Analysts predict a split Congress could see the dollar fall further with Democrat gain seen as a rejection of President Donald Trump and his policies that have boosted corporate growth.
And earlier losses were extended wth the dollar now down 0.6 percent against other major currencies as a new 12-day low.
Kathy Lien, managing director of currency strategy at BK Asset Management, said: “If Congress is split, with the Democrats controlling the House and Republicans the Senate, the prospect of legislative gridlock that would make it difficult for policies such as the President’s middle-class tax cut to pass is negative for the U.S. dollar.”
The dollar index, a gauge of its value versus six major currencies, lost 0.28 percent to trade at 96.04.
The pound was 0.13 percent higher against the dollar at $1.3116, sitting slightly below a three-week high of $1.3142.
Sterling slipped as low as $1.3023 yesterday before bouning back in volatile trade on growing hopes of a breakthrough Brexit deal.
Economists were taken by surprise when it jumped to a two-week high after the BBC’s Laura Kuenssberg tweeted that Brexit secretary Dominic Raab had given reporters a “thumbs-up” following a crunch cabinet meeting.
The gesture was enough to send sterling up to its best position since 22 October.
Elsewhere, the euro gained 0.15 percent to trade at $1.1443 versus the dollar, off its intraday high of $1.1473. The single currency changed hands about 1.1 percent above this year’s trough of $1.1301 reached on Aug. 15.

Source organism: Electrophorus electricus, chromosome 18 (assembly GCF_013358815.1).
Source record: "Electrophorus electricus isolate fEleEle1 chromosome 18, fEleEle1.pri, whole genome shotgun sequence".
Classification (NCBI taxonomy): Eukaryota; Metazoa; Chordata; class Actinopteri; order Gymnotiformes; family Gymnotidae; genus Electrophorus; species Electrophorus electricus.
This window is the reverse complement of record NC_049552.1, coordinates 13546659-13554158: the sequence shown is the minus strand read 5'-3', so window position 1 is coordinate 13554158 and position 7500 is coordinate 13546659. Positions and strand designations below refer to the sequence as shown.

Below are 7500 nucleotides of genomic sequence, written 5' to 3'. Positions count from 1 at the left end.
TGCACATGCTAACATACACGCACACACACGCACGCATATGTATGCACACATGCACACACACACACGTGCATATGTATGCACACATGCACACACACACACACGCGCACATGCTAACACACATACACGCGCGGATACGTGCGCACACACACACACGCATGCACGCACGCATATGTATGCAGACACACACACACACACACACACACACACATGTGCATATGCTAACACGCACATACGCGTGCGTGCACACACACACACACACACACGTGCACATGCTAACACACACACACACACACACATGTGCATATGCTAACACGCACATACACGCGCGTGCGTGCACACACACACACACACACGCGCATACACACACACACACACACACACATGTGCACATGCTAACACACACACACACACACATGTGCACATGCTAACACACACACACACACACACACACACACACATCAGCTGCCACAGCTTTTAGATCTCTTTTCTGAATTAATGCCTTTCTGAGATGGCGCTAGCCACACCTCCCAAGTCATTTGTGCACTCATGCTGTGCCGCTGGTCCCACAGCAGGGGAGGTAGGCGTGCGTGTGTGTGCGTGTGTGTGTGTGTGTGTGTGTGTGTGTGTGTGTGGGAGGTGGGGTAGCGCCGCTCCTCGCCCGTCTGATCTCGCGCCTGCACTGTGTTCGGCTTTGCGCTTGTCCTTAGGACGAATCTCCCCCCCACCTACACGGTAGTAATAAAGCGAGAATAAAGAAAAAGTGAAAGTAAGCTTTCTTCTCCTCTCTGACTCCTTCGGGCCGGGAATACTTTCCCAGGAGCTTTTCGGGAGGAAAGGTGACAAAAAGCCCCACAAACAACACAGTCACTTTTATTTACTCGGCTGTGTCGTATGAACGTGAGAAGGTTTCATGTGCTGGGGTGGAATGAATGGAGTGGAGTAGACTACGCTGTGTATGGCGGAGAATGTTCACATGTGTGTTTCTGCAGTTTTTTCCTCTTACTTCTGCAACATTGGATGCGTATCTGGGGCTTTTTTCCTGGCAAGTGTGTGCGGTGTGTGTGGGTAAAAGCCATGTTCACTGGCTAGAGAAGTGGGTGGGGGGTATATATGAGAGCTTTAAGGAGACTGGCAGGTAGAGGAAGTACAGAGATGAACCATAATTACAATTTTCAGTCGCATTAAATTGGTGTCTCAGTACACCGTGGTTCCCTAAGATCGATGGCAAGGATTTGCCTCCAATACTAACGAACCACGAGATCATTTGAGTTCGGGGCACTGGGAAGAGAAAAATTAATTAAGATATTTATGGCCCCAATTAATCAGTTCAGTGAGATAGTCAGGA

The dollar lost 0.19 percent against the yen, to trade at 113.21. Earlier in the session, the yen had strengthened to 112.95. The Australian dollar traded flat at $0.7245.
The dollar has outperformed most of its key rivals this year, benefiting from a robust domestic economy and higher interest rates, and any post-election setbacks are expected to be shortlived.
DBS Currency Strategist Philip Wee said: “Overall, it is too early to believe that the US dollar has reversed its uptrend.
“The Fed is likely to be encouraged by last Friday’s jobs data that US wage growth has finally picked up.
“The Fed is likely to reaffirm, at its FOMC meeting on November 8, its intention to lift its policy rate above 3 percent over the next year.”
The mid-term election result is seen as unlikely to have a material impact on the US-Sino trade dispute, and the dollar can be expected get a safe-haven bid if trade tensions between Washington and Beijing intensify.
Wall Street stock futures and Asian shares lost steam as a result of the Democrats’ victory.
But ahares roared ahead in early trading in Europe, as investors react to the midterm election results.
In London the FTSE 100 has gained 80 points, or more than 1 percent, to 7,119. The French CAC and German DAX are both also up around 1 percent.
Some traders are concluding that political gridlock in Washington could actually be good for the US, if it stops Donald Trump driving up the US deficit.
Simon French, chief economist at stockbrokers Panmure Gordon, argues that the midterm result is “as good as you could hope”.
Having the president’s wings clipped by losing control of the House is helpful for avoiding the most obvious “end of cycle policy mistakes” – which in our view is pumping more deficit spending and protectionism into the economy, forcing the Fed to tighten at a faster rate.